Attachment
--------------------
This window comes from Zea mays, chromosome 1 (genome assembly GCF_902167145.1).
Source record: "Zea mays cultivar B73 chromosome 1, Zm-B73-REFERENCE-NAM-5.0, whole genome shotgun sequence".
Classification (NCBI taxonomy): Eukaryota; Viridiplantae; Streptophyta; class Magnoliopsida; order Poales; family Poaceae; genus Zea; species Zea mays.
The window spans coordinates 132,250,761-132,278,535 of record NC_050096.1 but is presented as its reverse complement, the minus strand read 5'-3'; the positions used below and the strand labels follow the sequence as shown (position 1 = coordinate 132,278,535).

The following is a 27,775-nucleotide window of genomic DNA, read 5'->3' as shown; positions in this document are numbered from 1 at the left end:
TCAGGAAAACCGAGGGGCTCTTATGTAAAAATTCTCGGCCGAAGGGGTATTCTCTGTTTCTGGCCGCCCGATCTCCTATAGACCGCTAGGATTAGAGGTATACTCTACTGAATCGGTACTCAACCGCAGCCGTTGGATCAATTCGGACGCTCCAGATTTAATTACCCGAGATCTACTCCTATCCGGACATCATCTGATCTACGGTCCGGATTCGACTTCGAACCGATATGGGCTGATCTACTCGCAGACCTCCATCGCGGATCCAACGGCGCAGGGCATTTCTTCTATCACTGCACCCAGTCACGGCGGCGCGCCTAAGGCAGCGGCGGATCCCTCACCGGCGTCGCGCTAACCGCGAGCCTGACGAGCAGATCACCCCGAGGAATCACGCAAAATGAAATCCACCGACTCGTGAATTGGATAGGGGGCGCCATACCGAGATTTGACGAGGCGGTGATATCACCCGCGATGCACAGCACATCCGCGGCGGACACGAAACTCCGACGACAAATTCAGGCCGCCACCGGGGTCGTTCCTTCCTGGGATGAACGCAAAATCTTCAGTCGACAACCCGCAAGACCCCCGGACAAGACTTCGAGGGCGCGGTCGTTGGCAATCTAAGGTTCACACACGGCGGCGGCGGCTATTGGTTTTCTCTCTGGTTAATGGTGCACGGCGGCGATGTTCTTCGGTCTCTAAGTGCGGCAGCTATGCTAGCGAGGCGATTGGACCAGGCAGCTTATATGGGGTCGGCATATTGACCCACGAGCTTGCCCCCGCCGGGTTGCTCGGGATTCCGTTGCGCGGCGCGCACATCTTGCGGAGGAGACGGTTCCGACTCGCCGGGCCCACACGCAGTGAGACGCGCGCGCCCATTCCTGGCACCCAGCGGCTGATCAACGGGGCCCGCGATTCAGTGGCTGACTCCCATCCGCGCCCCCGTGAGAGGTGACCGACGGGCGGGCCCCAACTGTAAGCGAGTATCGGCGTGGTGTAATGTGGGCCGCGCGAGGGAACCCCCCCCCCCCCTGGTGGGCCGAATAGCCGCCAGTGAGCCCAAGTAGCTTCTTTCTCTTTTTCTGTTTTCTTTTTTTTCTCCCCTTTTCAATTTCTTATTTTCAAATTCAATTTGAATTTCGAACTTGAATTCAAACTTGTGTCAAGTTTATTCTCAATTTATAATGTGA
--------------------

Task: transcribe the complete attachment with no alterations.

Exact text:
This window comes from Zea mays, chromosome 1 (genome assembly GCF_902167145.1).
Source record: "Zea mays cultivar B73 chromosome 1, Zm-B73-REFERENCE-NAM-5.0, whole genome shotgun sequence".
Classification (NCBI taxonomy): Eukaryota; Viridiplantae; Streptophyta; class Magnoliopsida; order Poales; family Poaceae; genus Zea; species Zea mays.
The window spans coordinates 132,250,761-132,278,535 of record NC_050096.1 but is presented as its reverse complement, the minus strand read 5'-3'; the positions used below and the strand labels follow the sequence as shown (position 1 = coordinate 132,278,535).

The following is a 27,775-nucleotide window of genomic DNA, read 5'->3' as shown; positions in this document are numbered from 1 at the left end:
TCAGGAAAACCGAGGGGCTCTTATGTAAAAATTCTCGGCCGAAGGGGTATTCTCTGTTTCTGGCCGCCCGATCTCCTATAGACCGCTAGGATTAGAGGTATACTCTACTGAATCGGTACTCAACCGCAGCCGTTGGATCAATTCGGACGCTCCAGATTTAATTACCCGAGATCTACTCCTATCCGGACATCATCTGATCTACGGTCCGGATTCGACTTCGAACCGATATGGGCTGATCTACTCGCAGACCTCCATCGCGGATCCAACGGCGCAGGGCATTTCTTCTATCACTGCACCCAGTCACGGCGGCGCGCCTAAGGCAGCGGCGGATCCCTCACCGGCGTCGCGCTAACCGCGAGCCTGACGAGCAGATCACCCCGAGGAATCACGCAAAATGAAATCCACCGACTCGTGAATTGGATAGGGGGCGCCATACCGAGATTTGACGAGGCGGTGATATCACCCGCGATGCACAGCACATCCGCGGCGGACACGAAACTCCGACGACAAATTCAGGCCGCCACCGGGGTCGTTCCTTCCTGGGATGAACGCAAAATCTTCAGTCGACAACCCGCAAGACCCCCGGACAAGACTTCGAGGGCGCGGTCGTTGGCAATCTAAGGTTCACACACGGCGGCGGCGGCTATTGGTTTTCTCTCTGGTTAATGGTGCACGGCGGCGATGTTCTTCGGTCTCTAAGTGCGGCAGCTATGCTAGCGAGGCGATTGGACCAGGCAGCTTATATGGGGTCGGCATATTGACCCACGAGCTTGCCCCCGCCGGGTTGCTCGGGATTCCGTTGCGCGGCGCGCACATCTTGCGGAGGAGACGGTTCCGACTCGCCGGGCCCACACGCAGTGAGACGCGCGCGCCCATTCCTGGCACCCAGCGGCTGATCAACGGGGCCCGCGATTCAGTGGCTGACTCCCATCCGCGCCCCCGTGAGAGGTGACCGACGGGCGGGCCCCAACTGTAAGCGAGTATCGGCGTGGTGTAATGTGGGCCGCGCGAGGGAACCCCCCCCCCCCCTGGTGGGCCGAATAGCCGCCAGTGAGCCCAAGTAGCTTCTTTCTCTTTTTCTGTTTTCTTTTTTTTCTCCCCTTTTCAATTTCTTATTTTCAAATTCAATTTGAATTTCGAACTTGAATTCAAACTTGTGTCAAGTTTATTCTCAATTTATAATGTGA